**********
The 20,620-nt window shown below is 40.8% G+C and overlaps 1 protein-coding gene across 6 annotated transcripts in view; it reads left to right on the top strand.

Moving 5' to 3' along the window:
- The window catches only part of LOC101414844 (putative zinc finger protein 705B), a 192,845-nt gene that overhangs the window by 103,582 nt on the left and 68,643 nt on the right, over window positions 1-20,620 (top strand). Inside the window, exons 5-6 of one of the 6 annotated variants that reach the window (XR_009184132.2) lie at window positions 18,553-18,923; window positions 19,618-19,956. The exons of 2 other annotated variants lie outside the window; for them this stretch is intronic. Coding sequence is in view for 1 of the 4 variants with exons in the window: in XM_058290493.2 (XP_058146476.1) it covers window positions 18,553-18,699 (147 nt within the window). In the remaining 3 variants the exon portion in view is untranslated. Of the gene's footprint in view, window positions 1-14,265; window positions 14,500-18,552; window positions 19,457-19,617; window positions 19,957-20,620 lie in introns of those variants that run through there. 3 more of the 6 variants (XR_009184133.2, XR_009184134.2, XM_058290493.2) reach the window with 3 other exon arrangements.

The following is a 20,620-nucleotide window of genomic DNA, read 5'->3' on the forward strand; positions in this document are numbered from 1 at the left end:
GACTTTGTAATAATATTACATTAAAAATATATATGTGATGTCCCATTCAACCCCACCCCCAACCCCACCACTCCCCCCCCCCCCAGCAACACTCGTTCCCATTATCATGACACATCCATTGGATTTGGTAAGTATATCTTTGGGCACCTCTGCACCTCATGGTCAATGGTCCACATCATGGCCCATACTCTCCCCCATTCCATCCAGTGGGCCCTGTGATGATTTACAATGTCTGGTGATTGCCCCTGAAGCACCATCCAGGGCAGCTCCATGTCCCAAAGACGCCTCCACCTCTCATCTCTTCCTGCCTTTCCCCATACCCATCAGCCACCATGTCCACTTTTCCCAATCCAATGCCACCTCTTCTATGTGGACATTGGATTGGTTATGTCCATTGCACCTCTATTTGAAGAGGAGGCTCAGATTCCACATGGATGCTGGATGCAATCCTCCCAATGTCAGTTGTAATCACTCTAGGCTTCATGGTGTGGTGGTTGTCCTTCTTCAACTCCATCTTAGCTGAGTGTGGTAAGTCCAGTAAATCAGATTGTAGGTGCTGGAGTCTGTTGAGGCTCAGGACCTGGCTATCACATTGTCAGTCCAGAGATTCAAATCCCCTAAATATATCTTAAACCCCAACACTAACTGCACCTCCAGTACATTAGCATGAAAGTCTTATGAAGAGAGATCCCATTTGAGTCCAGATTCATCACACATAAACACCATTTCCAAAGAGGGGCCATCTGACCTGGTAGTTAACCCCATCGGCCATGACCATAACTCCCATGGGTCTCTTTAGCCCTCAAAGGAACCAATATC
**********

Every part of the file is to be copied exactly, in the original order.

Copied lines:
The 20,620-nt window shown below is 40.8% G+C and overlaps 1 protein-coding gene across 6 annotated transcripts in view; it reads left to right on the top strand.

Moving 5' to 3' along the window:
- The window catches only part of LOC101414844 (putative zinc finger protein 705B), a 192,845-nt gene that overhangs the window by 103,582 nt on the left and 68,643 nt on the right, over window positions 1-20,620 (top strand). Inside the window, exons 5-6 of one of the 6 annotated variants that reach the window (XR_009184132.2) lie at window positions 18,553-18,923; window positions 19,618-19,956. The exons of 2 other annotated variants lie outside the window; for them this stretch is intronic. Coding sequence is in view for 1 of the 4 variants with exons in the window: in XM_058290493.2 (XP_058146476.1) it covers window positions 18,553-18,699 (147 nt within the window). In the remaining 3 variants the exon portion in view is untranslated. Of the gene's footprint in view, window positions 1-14,265; window positions 14,500-18,552; window positions 19,457-19,617; window positions 19,957-20,620 lie in introns of those variants that run through there. 3 more of the 6 variants (XR_009184133.2, XR_009184134.2, XM_058290493.2) reach the window with 3 other exon arrangements.

The following is a 20,620-nucleotide window of genomic DNA, read 5'->3' on the forward strand; positions in this document are numbered from 1 at the left end:
GACTTTGTAATAATATTACATTAAAAATATATATGTGATGTCCCATTCAACCCCACCCCCAACCCCACCACTCCCCCCCCCCCCAGCAACACTCGTTCCCATTATCATGACACATCCATTGGATTTGGTAAGTATATCTTTGGGCACCTCTGCACCTCATGGTCAATGGTCCACATCATGGCCCATACTCTCCCCCATTCCATCCAGTGGGCCCTGTGATGATTTACAATGTCTGGTGATTGCCCCTGAAGCACCATCCAGGGCAGCTCCATGTCCCAAAGACGCCTCCACCTCTCATCTCTTCCTGCCTTTCCCCATACCCATCAGCCACCATGTCCACTTTTCCCAATCCAATGCCACCTCTTCTATGTGGACATTGGATTGGTTATGTCCATTGCACCTCTATTTGAAGAGGAGGCTCAGATTCCACATGGATGCTGGATGCAATCCTCCCAATGTCAGTTGTAATCACTCTAGGCTTCATGGTGTGGTGGTTGTCCTTCTTCAACTCCATCTTAGCTGAGTGTGGTAAGTCCAGTAAATCAGATTGTAGGTGCTGGAGTCTGTTGAGGCTCAGGACCTGGCTATCACATTGTCAGTCCAGAGATTCAAATCCCCTAAATATATCTTAAACCCCAACACTAACTGCACCTCCAGTACATTAGCATGAAAGTCTTATGAAGAGAGATCCCATTTGAGTCCAGATTCATCACACATAAACACCATTTCCAAAGAGGGGCCATCTGACCTGGTAGTTAACCCCATCGGCCATGACCATAACTCCCATGGGTCTCTTTAGCCCTCAAAGGAACCAATATC